Posted Monday 3 October 2011
Many people will admit to having highly personal pieces of paper and precious possessions that have great sentimental importance but which hardly ever see the light of day. Yanchee Lau is most definitely an exception to the rule.
Rather than keeping an accumulation of clutter concealed in shoe boxes or stashed away at the back of a cupboard, Yanchee has designed a shelf to display the objects that are precious to him. Handwritten letters piled up amongst old photographs and torn off tickets have been given a new lease of life since he unveiled his design at the Tent London design exhibition as part of Kingston University show. These objects will be nestled alongside passports that have expired and gathered dust and random objects including ribbons and an orange comb.
Fascinated with the emotional attachment people have to such items, the 30-year-old MA student, originally from Manchester, was inspired to create a shelf to exhibit his collection of treasured objects.
"I'm interested in the clutter people hold on to in order to preserve memories that are attached to it," Yanchee said. "People place so much value on sentimental objects but they may as well not, as they are often kept hidden away out of sight."
"My display will include a throw-away camera from back in 2005 when I took my mum to New York." Yanchee said. "I never got round to developing it and besides, it will probably be just more of the same - poorly taken and washed out photographs."
Yanchee's shelf, made from walnut, has been designed to house all of these different objects effectively. Yanchee has sawn a small number of grooves into the shelf to hold the paper pieces, while other objects are able to be displayed on the surface itself. Liquid gold leaf lines act as markers for new grooves to be cut into the wood and for new keep-sakes to be added as they are collected. The shelf will fill up during the person's lifetime.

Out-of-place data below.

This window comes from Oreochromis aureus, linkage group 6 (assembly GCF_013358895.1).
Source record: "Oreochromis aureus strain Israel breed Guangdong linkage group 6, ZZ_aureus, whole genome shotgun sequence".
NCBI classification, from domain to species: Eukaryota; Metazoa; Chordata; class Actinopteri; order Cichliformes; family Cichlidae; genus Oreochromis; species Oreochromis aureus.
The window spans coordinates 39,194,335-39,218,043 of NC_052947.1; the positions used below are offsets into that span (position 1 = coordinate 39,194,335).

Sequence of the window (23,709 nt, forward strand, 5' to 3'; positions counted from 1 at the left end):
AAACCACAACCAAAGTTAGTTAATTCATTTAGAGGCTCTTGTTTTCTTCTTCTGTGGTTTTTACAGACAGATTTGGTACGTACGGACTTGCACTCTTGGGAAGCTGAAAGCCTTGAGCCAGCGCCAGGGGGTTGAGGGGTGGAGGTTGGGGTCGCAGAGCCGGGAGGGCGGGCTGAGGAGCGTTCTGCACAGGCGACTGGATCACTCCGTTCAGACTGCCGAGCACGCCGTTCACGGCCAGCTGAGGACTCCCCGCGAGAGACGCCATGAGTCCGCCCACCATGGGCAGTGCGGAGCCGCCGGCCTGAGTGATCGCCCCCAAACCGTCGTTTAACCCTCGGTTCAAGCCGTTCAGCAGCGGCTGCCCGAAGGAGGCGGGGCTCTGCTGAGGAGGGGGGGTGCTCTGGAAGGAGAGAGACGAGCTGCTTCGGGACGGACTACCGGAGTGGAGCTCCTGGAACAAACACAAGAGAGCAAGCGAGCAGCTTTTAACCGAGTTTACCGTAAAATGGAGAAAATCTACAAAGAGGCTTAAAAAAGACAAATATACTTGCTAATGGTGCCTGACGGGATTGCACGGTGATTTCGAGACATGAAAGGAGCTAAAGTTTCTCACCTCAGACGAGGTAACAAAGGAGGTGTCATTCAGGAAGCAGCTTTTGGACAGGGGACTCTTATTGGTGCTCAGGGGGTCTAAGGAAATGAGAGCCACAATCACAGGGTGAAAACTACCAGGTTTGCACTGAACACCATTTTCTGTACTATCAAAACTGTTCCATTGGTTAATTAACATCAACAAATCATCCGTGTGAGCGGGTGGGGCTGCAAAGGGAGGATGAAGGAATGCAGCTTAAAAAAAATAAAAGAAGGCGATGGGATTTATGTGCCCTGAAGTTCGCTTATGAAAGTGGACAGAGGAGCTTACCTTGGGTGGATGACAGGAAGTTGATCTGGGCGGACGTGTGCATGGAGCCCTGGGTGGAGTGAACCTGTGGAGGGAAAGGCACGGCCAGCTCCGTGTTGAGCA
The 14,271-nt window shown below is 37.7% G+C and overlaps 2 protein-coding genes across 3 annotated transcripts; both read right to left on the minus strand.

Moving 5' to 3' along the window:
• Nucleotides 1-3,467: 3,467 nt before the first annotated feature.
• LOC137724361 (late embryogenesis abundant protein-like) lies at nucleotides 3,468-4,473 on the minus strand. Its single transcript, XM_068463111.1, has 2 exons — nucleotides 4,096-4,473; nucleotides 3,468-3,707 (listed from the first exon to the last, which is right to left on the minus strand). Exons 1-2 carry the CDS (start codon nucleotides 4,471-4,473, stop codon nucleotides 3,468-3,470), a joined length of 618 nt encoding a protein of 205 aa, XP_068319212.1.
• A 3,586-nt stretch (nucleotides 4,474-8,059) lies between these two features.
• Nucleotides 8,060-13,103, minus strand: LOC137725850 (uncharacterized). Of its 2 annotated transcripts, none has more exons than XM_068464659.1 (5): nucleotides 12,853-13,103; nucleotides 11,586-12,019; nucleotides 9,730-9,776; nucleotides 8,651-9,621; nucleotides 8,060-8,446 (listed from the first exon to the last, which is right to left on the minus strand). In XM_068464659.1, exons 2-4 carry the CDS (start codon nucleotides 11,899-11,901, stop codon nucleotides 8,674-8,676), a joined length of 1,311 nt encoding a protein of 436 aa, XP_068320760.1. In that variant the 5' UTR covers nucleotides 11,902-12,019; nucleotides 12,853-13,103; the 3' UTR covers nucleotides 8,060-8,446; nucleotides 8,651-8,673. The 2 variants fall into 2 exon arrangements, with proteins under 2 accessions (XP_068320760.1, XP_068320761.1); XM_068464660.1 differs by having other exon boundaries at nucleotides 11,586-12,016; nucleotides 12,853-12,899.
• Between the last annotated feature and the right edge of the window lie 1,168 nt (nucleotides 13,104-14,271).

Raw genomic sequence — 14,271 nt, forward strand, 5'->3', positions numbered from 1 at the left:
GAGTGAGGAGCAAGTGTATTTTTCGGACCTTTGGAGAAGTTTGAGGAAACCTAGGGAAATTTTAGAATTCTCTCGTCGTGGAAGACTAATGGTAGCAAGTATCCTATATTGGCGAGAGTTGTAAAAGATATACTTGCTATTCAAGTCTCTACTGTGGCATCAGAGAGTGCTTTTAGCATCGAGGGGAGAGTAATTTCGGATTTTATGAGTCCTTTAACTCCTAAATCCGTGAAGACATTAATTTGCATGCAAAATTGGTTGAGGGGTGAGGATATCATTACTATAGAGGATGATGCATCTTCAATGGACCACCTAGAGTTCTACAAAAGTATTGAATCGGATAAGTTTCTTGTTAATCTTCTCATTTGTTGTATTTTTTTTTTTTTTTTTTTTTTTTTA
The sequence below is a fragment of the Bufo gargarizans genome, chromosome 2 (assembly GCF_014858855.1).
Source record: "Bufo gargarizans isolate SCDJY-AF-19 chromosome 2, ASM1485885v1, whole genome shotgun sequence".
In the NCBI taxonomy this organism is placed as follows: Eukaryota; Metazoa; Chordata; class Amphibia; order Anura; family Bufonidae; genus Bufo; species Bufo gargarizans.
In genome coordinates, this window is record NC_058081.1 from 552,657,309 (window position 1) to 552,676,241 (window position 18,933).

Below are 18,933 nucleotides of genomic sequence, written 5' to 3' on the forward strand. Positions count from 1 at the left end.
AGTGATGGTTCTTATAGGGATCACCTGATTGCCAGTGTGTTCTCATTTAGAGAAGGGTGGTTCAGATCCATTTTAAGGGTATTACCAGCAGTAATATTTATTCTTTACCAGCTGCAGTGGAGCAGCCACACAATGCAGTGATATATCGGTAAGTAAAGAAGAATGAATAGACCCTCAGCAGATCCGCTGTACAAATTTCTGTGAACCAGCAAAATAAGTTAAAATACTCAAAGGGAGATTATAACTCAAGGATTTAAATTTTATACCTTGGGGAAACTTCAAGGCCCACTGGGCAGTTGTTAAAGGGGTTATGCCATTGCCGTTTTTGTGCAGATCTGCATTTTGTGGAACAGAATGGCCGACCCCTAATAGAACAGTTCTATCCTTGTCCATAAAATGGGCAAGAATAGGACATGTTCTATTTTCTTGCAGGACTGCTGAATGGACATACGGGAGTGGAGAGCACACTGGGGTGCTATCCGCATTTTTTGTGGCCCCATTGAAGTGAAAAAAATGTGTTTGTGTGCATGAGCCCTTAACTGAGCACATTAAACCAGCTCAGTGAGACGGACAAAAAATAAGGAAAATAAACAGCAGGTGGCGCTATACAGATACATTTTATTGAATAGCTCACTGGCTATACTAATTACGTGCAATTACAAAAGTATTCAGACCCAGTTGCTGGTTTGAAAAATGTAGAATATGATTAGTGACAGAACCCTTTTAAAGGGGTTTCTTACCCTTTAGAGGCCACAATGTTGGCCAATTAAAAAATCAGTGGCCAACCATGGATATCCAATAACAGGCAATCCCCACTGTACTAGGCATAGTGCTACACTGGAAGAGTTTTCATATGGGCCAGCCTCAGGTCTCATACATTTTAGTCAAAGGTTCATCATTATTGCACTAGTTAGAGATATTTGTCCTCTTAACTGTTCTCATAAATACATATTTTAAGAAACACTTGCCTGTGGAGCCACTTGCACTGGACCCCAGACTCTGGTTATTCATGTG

"It was a very conscious decision to use such prized materials for the shelf." Yanchee said. "It makes the sawing ritual more monumental - a real commitment for posterity - and so elevates the sentimental junk. To the outsider they are mere objects with no real value as they hold no memories, but to the owner they are special and worthy of display." Yanchee said.
Having previously completed a BA in Engineering at Cambridge University, Yanchee decided to study MA Design: Product and Space at Kingston. "I have been lucky to explore both the technical and creative aspects of design while I've been doing my course." Yanchee said. "I applied to Kingston University because of its prestigious reputation in art and design courses."
In between his coursework, Yanchee, whose parents are originally from Hong Kong, now works for engineering company Rambolls whose building projects vary from leaning hotels to underwater tunnels. The company even provided sponsorship for Yanchee to do his MA course at Kingston.
"Yanchee is the first student from a structural engineering background we've had on the course," senior lecturer Colin Holden said, "Interestingly, this background is not obvious in his final design. Instead, the project stems from Yanchee's sensitivity and insight into a small detail of human behaviour. His piece challenges our understanding of an over familiar situation and provides us with a thoughtful and considered solution."
Yanchee exhibited his product at Kingston University's MA Design show at Tent London. The exhibition which ran from the 22-25 September at the Truman Brewery is one of the largest design trade shows taking place during the London Design Festival. "To get selected for the Tent London show is equally as important as getting my MA qualification as it is a wonderful opportunity to showcase my work," Yanchee said.